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Old 06-13-24, 12:35 PM
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So no flat kit needed with Marathons ? Itís a year round commuter so I would hope less flats but I doubt itís invincible. Lots of broken glass and syringes on the paths and roadways in some areas
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Old 06-13-24, 12:43 PM
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Tubeless under those circumstances seems a no-brainer. Guess there wouldn't be enough drama and hand holding.
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Old 06-13-24, 12:52 PM
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Need flat kit with tubeless as well Iím told.

im going tubeless on my extra carbon set which will be kept inside. The bike is stored outside. It gets very hot and very cold. Bike shop said this is less than ideal for sealant.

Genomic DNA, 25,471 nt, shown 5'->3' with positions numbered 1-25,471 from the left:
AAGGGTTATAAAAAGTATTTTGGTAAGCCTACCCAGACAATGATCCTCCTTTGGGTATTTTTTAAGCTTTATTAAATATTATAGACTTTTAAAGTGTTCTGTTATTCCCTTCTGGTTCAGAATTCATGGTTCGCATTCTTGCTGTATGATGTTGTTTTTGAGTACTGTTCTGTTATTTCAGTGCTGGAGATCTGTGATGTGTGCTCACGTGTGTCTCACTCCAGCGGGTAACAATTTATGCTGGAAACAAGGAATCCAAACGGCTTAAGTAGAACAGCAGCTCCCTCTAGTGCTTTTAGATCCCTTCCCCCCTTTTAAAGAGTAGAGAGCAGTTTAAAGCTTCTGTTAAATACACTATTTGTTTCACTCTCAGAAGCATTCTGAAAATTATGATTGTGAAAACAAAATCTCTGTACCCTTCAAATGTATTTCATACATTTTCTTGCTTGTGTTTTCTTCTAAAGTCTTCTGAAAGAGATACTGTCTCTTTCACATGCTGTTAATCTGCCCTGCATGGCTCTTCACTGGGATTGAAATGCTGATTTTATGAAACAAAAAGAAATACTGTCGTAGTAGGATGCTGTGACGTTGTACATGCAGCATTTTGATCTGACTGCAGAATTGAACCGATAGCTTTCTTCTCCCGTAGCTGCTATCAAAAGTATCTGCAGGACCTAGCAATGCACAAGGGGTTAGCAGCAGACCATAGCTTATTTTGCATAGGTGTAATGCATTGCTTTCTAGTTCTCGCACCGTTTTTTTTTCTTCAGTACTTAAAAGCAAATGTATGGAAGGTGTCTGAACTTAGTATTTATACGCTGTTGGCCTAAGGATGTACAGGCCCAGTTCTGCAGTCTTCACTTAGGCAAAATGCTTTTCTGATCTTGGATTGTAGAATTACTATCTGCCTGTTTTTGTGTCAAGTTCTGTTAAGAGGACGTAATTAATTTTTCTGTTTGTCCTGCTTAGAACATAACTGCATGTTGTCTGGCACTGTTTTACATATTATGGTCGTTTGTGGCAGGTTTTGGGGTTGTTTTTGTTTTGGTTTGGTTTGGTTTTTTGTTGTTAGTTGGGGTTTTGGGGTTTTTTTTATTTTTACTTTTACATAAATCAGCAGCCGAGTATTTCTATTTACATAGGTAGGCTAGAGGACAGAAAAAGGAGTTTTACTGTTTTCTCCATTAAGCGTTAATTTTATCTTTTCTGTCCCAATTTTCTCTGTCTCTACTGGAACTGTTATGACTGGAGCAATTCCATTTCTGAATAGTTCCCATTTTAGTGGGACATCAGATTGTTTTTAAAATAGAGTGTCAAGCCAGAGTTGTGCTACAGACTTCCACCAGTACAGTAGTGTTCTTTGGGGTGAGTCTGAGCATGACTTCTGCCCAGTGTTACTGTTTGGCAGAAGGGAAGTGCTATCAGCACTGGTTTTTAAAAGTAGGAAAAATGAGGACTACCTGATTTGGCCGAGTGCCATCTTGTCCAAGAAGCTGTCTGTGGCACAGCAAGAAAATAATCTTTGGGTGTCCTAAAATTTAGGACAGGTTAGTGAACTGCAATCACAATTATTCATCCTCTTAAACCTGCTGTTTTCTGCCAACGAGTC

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Old 06-13-24, 12:59 PM
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With as much thought as you give to flats and the fact that you went with Marathons, I'm not sure why you don't just go full out and buy Tannus Airless tires are save yourself your constant worrying and overthinking about every flat situation. I can't imagine the weight and ride quality is that much worse than Marathons and they will NEVER go flat as there is no air in them.
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Old 06-13-24, 01:10 PM
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The Marathons are faster than many think. They donít feel heavy, are easy to get to speed and easy to maintain speed.

Iíll do some time trials v the Marathon when I get my carbon set with race style gravel tubeless to see what all the foot stomping is about.